Friday, October 5, 2012

Banned Books: A Professor's Perspective

Today, I'm turning over my blog to an old college friend, Wendy Barry, who sat through more English literature classes with me than I care to remember. We read novels and poetry, philosophy and political treatises. After Colgate, I moved to Boston and dabbled in the advertising world, while she made better use of her English degree and went on to Vanderbuilt to obtain her Masters.

Wendy now lives down South with her wonderful husband, talented son, and uber-spoiled dogs, and teaches English for a living. She also writes fabulous poetry for fun, and I swear that one of these days I'll make it to one of her live poetry readings! Promise!

And without further ado, I'll turn over the blog to Wendy...

Over the years, there have been a lot of books banned in a lot of places. Before there were even papyrus rolls, there were scribes rubbing out the good parts with hammer and chisel. Of course, what constitutes the good parts or the scary parts or the incendiary parts changes over time and place. When the Pharaoh Akhenaton was in charge, he made the kingdom of Egypt a monotheistic nation. Most Egyptians did not like that, so after his death, they got rid of all the hieroglyphics referring to Ahkenaton’s reign and blasphemous single-god craziness.

It’s funny how what is unacceptable changes, isn’t it?

I teach English and composition at an open door institution in one of the most educationally backwards states in the nation. Many of my students, many more than you would like to believe, struggle with reading. They don’t want to read, they avoid reading at all costs, and I sometimes have them read out loud, they falter and halt over three syllable words, like syllable, for instance.

Last year, at a local high school, one of the books on the summer reading list was challenged. The book in question apparently had bad words and described some bad behavior in it. A few parents judged it as an inappropriate choice for all students, which seems unfair.

The bad words, in particular, are what concern me. What are these bad words, anyway? Are they words that run amok and shoot up a movie theater? Are these words scalding newborns? Do they light puppies on fire?

No, they don’t, because words are not inherently bad, nor good, but tools for us all to communicate the good, the bad, and the ugly of human experience. Sure they are sometimes sharp tools, and people can be cut by them, but they are our tools, the most important in an ongoing battle to retain our humanity.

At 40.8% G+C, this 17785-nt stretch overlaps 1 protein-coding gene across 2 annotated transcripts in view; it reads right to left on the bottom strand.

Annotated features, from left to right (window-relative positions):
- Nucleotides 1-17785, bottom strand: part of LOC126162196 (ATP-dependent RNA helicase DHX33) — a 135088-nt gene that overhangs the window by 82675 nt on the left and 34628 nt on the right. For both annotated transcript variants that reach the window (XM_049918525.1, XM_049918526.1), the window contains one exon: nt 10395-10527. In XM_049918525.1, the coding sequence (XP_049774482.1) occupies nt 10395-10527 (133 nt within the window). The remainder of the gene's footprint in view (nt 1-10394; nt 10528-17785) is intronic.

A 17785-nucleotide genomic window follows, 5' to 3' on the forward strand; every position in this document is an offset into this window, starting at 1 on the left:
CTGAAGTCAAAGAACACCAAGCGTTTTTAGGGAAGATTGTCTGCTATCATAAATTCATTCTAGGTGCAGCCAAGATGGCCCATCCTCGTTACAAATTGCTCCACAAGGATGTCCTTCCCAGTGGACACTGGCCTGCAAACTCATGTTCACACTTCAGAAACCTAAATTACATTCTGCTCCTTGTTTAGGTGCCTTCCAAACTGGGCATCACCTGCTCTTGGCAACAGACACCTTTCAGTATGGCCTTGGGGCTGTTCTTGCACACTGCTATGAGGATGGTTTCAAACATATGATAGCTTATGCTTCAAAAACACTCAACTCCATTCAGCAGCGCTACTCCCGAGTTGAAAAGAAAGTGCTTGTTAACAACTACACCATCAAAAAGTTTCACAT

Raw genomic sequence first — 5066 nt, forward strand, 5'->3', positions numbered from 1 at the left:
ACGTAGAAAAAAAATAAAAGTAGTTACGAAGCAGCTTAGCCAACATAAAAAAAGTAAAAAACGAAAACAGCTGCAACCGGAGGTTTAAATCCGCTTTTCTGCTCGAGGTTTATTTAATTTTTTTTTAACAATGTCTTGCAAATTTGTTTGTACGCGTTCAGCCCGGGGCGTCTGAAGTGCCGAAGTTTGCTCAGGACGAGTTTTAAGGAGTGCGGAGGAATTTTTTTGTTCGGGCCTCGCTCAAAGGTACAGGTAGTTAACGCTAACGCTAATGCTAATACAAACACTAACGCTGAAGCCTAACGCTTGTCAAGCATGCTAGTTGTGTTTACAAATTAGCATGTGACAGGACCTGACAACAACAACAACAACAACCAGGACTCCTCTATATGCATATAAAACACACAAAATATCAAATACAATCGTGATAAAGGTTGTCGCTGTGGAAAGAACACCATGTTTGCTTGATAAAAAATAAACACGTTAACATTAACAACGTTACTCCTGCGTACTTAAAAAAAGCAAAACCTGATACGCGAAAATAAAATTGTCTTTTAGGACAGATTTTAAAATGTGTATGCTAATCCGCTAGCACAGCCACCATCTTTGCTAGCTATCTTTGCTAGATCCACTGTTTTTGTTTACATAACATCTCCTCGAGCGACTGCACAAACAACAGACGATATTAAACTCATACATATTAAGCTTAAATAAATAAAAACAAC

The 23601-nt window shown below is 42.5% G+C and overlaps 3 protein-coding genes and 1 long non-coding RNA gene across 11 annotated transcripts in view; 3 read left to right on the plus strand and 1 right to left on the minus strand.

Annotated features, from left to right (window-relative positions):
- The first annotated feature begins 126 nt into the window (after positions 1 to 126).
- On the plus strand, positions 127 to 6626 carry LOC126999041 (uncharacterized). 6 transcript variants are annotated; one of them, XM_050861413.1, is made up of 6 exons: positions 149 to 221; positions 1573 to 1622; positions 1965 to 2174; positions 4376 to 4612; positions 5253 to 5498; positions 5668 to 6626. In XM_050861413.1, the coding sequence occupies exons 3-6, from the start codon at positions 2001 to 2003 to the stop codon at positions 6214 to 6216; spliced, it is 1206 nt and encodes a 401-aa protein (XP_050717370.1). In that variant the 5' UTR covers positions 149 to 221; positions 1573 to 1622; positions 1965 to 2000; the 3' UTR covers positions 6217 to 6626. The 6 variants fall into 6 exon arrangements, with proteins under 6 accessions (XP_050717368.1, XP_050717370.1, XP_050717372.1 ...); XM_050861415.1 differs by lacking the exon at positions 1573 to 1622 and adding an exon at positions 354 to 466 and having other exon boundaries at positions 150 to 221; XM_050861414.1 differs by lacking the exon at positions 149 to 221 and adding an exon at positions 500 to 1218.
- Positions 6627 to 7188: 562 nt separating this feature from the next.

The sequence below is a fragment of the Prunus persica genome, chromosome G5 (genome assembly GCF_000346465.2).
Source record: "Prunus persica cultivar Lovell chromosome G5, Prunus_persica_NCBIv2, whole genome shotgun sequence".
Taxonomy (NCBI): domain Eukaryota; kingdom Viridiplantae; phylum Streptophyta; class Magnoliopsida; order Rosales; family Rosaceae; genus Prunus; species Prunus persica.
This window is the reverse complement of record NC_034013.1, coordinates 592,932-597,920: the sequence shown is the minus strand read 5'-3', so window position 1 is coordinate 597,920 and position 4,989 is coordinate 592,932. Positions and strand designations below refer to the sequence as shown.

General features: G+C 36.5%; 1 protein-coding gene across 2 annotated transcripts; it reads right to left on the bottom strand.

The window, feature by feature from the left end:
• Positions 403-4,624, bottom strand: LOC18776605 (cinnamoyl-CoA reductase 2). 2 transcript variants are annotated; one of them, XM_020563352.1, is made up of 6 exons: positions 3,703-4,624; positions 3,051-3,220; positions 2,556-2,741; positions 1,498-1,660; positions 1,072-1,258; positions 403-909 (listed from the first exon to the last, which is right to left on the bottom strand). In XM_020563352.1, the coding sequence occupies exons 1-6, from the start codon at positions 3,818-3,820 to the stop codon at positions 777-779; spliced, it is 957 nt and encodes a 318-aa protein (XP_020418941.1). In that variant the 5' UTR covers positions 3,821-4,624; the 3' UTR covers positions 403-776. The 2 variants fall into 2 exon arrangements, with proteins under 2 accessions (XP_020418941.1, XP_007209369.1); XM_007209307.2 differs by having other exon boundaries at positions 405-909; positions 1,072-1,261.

What of my students, and they are many, who not only don’t read well, but are not allowed the words that come closest to expressing their experience? What about the victims of child abuse, domestic violence, dysfunctional families, poverty and lack of education, who are not allowed to say how ****ed up that is?

There might be some things we should ban, but they are not books, and they are not words.

Here are my suggestions:

• assault rifles
• fracking
• cigarettes
• more Garfield movies
• egg salad sandwiches

All books should be read. No books should be banned. If anything should be banned, it should be the yapping about books without having read them.


  1. Wonderful post (except the part about egg salad sandwiches...I quite like those.)I was just reading a piece of research from the North Central Regional Education Laboratory "Using Young Adult Literature to Enhance Comprehension in the Content Areas" that ties in so well with your comments about using books that kids could more readily relate to--amazing.

  2. (I agree with you on the egg salad, as do many of the commenters on Facebook)

    The research piece you quote is interesting - as is the current rise in dystopian YA. I know with my own kids, the joy of reading didn't fully spark for them until we found books that they related to and enjoyed on a personal level. For each kid, it was something different, but then the end result is the same - a love of reading.

    And isn't that true for all of us ;-)

  3. Wendy, thank you so much for your thoughtful - and thought provoking - post. I'm really glad there are teachers like you out there, helping kids learn and care about the written word.


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